Outsourcing involves moving some of the internal activities of a firm to outside provider(s). The supplier replaces some internal capacity and production through a binding agreement defining the terms, costs, and duration for the procurement. The means of production are transferred to the supplier, which can be a benefit but is also subject to risks.
The main rationale for outsourcing is mainly related to the ability to find lower input costs for the good or service, which is particularly relevant when they are standard and easy to replicate. This allows for a better level of cost control and frees up internal resources that could be used more effectively for core activities that are the most valuable. In other cases, outsourcing allows accessing capabilities that otherwise are not internally available, particularly when it involves specialized goods, parts, or services.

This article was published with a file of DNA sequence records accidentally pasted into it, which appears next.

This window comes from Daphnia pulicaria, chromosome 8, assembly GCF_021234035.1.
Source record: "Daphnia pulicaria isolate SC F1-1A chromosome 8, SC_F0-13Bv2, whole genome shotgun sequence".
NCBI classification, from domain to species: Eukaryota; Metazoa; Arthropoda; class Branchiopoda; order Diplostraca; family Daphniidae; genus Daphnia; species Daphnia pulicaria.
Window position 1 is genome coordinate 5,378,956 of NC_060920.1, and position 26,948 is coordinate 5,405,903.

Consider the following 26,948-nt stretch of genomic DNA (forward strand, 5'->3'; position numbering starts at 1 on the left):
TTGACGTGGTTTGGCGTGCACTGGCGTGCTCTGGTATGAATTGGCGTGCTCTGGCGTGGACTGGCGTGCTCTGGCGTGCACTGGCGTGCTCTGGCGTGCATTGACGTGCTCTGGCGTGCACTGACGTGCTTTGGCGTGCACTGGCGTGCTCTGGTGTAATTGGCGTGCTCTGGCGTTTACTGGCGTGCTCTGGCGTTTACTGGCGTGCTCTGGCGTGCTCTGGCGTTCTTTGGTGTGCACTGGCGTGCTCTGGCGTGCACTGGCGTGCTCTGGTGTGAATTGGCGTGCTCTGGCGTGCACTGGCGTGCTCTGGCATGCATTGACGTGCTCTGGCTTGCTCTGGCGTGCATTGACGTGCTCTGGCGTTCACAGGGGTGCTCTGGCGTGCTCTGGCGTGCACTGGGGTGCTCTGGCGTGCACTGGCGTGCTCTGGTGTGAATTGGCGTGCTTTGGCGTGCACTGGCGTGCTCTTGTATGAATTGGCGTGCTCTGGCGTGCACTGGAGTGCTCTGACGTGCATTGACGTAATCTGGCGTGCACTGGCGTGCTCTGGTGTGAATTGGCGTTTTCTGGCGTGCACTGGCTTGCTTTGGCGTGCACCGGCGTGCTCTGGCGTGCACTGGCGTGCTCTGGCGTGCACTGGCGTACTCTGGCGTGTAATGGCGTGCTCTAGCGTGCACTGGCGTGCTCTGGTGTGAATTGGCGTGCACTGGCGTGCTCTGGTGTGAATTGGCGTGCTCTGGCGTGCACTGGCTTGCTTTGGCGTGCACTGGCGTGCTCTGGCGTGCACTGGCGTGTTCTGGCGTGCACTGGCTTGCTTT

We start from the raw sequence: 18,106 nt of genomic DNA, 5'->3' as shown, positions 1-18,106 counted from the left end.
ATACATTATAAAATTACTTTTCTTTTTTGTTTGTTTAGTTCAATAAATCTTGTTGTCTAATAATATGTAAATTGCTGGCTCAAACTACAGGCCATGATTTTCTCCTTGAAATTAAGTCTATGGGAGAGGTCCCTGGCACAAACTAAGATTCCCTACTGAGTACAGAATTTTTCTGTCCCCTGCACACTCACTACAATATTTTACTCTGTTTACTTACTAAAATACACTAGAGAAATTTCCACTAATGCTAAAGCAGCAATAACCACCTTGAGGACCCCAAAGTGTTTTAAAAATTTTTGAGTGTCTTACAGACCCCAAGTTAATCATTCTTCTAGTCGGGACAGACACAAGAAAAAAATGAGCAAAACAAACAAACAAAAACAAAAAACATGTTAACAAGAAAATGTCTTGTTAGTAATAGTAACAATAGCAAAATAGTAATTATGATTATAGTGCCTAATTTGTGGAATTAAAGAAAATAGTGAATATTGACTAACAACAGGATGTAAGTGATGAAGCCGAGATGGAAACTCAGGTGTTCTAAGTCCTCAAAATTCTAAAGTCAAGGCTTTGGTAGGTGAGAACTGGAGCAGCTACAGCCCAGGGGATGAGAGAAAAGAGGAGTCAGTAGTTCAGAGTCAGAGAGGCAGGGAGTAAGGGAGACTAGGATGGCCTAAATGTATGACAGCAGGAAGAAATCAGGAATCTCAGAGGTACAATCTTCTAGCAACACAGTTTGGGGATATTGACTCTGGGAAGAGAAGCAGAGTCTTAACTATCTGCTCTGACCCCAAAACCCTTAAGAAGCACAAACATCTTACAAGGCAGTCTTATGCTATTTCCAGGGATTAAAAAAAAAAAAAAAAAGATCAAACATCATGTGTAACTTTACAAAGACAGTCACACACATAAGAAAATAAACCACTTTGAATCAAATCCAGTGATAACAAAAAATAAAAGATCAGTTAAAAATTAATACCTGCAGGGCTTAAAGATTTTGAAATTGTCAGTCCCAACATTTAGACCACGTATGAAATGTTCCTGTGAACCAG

There are three sectors where outsourcing dominates:
- Services. Administrative, engineering, research, development, or technical support processes.
- Manufacturing. Fabrication, assembly, and customization.
- Distribution. Transportation, packaging, and warehousing, services that can be provided by third-party logistics firms.